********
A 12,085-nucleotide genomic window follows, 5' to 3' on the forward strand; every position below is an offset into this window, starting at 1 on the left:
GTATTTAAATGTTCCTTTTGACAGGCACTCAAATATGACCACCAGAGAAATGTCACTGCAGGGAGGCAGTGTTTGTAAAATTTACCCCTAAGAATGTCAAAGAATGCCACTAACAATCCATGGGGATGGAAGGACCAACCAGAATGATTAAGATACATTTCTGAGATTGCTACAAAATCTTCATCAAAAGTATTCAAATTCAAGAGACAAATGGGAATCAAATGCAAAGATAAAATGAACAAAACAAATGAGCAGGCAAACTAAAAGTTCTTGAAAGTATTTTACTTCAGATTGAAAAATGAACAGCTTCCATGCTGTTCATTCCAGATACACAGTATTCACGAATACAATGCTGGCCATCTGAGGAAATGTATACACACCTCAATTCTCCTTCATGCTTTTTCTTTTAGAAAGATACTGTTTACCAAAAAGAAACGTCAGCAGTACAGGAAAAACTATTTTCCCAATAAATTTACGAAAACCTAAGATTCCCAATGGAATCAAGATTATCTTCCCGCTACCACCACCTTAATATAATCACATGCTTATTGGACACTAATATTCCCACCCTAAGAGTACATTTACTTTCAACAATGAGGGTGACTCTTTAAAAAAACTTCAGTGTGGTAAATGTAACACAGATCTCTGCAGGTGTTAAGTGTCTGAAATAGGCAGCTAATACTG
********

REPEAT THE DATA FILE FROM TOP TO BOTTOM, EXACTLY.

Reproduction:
A 12,085-nucleotide genomic window follows, 5' to 3' on the forward strand; every position below is an offset into this window, starting at 1 on the left:
GTATTTAAATGTTCCTTTTGACAGGCACTCAAATATGACCACCAGAGAAATGTCACTGCAGGGAGGCAGTGTTTGTAAAATTTACCCCTAAGAATGTCAAAGAATGCCACTAACAATCCATGGGGATGGAAGGACCAACCAGAATGATTAAGATACATTTCTGAGATTGCTACAAAATCTTCATCAAAAGTATTCAAATTCAAGAGACAAATGGGAATCAAATGCAAAGATAAAATGAACAAAACAAATGAGCAGGCAAACTAAAAGTTCTTGAAAGTATTTTACTTCAGATTGAAAAATGAACAGCTTCCATGCTGTTCATTCCAGATACACAGTATTCACGAATACAATGCTGGCCATCTGAGGAAATGTATACACACCTCAATTCTCCTTCATGCTTTTTCTTTTAGAAAGATACTGTTTACCAAAAAGAAACGTCAGCAGTACAGGAAAAACTATTTTCCCAATAAATTTACGAAAACCTAAGATTCCCAATGGAATCAAGATTATCTTCCCGCTACCACCACCTTAATATAATCACATGCTTATTGGACACTAATATTCCCACCCTAAGAGTACATTTACTTTCAACAATGAGGGTGACTCTTTAAAAAAACTTCAGTGTGGTAAATGTAACACAGATCTCTGCAGGTGTTAAGTGTCTGAAATAGGCAGCTAATACTG